How has it been traveling solo? Do you have anything that you do to pass the time while you’re in the air?
What I enjoy most about flying is the freedom, the independence, so it’s fitting that I’m doing this on my own. It’s peaceful. However, one thing most people don’t realize about flying is that it isn’t like getting on the highway and putting the car on cruise control. I have to be monitoring things pretty much all the time. I do a run-through of the instrumentation to check that everything is working properly and write it down every 10 minutes. I’m on the radio with air traffic controllers. I do watch movies kind-of out of the corner of my eye but, honestly, I spend a lot of time just looking out the window. How could I not? I’m flying around the world. I’ve never seen any of this before and might never see at least some of it again.
What has been the most memorable thing you have seen so far?
London and Rome were great, but Athens was absolutely incredible. It was definitely tough to leave there. I could see the Acropolis from my hotel. Unbelievable. In terms of specific moments—coming in to the Azores was interesting. You sort of aim for a very small dot in the middle of a very large ocean. Then there’s obviously the incredible things I saw in Athens and Rome. I’m sure I’ll see more in Egypt, Abu Dhabi, and India. I’m going to have a lot of stories and I’ve made a lot of new friends.
With all these small stops, are you on track to set the record, would you say?
I knew that there would be unforeseen complications on this trip, so I intentionally built plenty of wiggle room into the itinerary. It took me a little longer to get out of San Diego than I initially intended, but I knew things like that were bound to happen so I wasn’t overly concerned. As of now, I am on schedule and fully expect to break the record with time to spare.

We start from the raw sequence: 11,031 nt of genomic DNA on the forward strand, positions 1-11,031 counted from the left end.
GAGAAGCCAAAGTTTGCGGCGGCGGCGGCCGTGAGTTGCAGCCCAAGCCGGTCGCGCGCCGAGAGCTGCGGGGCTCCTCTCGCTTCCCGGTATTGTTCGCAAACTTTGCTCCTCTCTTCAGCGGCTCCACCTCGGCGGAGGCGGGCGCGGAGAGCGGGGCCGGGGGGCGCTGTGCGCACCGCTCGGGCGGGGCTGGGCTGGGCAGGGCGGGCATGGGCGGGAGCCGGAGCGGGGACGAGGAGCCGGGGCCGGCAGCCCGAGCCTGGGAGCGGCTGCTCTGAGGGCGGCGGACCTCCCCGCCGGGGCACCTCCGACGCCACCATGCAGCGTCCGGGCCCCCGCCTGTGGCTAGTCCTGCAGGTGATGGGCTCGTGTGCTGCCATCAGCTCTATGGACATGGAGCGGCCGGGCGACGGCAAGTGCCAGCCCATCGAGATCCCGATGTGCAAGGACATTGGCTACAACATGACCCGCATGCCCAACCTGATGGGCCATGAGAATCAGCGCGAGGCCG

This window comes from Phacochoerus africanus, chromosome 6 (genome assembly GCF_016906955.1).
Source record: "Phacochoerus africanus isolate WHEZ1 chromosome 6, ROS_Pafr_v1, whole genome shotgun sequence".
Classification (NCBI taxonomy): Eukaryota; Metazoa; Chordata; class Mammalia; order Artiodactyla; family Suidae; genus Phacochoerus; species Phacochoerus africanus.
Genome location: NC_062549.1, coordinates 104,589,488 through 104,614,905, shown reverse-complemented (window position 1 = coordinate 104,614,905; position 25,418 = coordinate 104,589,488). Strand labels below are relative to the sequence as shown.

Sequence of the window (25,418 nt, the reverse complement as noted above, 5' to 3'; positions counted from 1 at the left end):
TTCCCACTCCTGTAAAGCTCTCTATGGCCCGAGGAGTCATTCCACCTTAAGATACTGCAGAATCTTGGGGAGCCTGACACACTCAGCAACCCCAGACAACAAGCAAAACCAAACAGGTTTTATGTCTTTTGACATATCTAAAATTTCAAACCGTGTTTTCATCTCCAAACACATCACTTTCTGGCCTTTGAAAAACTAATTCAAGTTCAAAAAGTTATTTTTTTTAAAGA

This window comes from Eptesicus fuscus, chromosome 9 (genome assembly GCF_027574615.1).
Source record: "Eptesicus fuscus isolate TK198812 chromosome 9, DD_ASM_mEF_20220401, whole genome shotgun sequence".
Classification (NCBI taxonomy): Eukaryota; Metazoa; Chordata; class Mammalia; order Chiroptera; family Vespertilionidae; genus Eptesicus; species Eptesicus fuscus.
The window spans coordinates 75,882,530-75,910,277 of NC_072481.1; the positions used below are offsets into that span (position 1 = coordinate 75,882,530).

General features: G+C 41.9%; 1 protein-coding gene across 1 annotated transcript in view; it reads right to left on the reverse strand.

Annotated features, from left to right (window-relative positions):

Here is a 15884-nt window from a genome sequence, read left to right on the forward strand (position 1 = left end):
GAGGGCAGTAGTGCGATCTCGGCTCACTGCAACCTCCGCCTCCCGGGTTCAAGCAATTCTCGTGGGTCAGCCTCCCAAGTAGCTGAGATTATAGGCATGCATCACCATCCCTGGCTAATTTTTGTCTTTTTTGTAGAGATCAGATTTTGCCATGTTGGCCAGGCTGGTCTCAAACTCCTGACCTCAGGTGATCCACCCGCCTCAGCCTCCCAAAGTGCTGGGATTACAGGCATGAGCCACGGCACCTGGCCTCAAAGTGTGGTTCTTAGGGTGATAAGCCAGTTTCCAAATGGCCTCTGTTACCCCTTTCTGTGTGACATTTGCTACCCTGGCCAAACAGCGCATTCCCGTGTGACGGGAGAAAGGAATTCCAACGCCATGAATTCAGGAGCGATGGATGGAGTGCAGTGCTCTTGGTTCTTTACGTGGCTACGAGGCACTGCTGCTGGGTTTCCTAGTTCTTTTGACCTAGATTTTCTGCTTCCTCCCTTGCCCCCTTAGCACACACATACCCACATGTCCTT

Well that’s good news. But the bad news is your trip will be done. Are you sad to see it come to an end?
Well, not really, because I’m not flying around the world just for the sake of it. I’m doing this to benefit Code.org and to hopefully inspire other people to attempt feats of similar magnitude. I’m excited to get back to San Diego and complete my mission. Hopefully the people following my trip will not only be motivated to sponsor me and thus help Code.org with the fantastic work they’re doing, but will also be inspired to try great things of their own. Sad? No. Nostalgic? Maybe a little. Excited? Definitely. I’ve been working on this mission for a long time and a lot of hard work has gone into it. I’m going to be really happy when it’s finally “mission accomplished.”
Once that’s accomplished, and you get back to MIT, what’s the first thing you will tell classmates about your experience?
I’m most looking forward to telling them about the impact I was able to have. If I’m able to help people and inspire others, that is what I’ll be most proud of. I’m making a stop in Seattle to visit Code.org [headquarters] when I return to the West Coast, and I fully expect that to be an incredibly rewarding experience. So, it’ll be a little less “what I did” and more “why I did it.”
Once you set the record, what happens then?
I’ll look for my next challenge. I’m doing this to inspire others, but I’ve definitely inspired myself. If I can do this what can’t I do? What limits are left?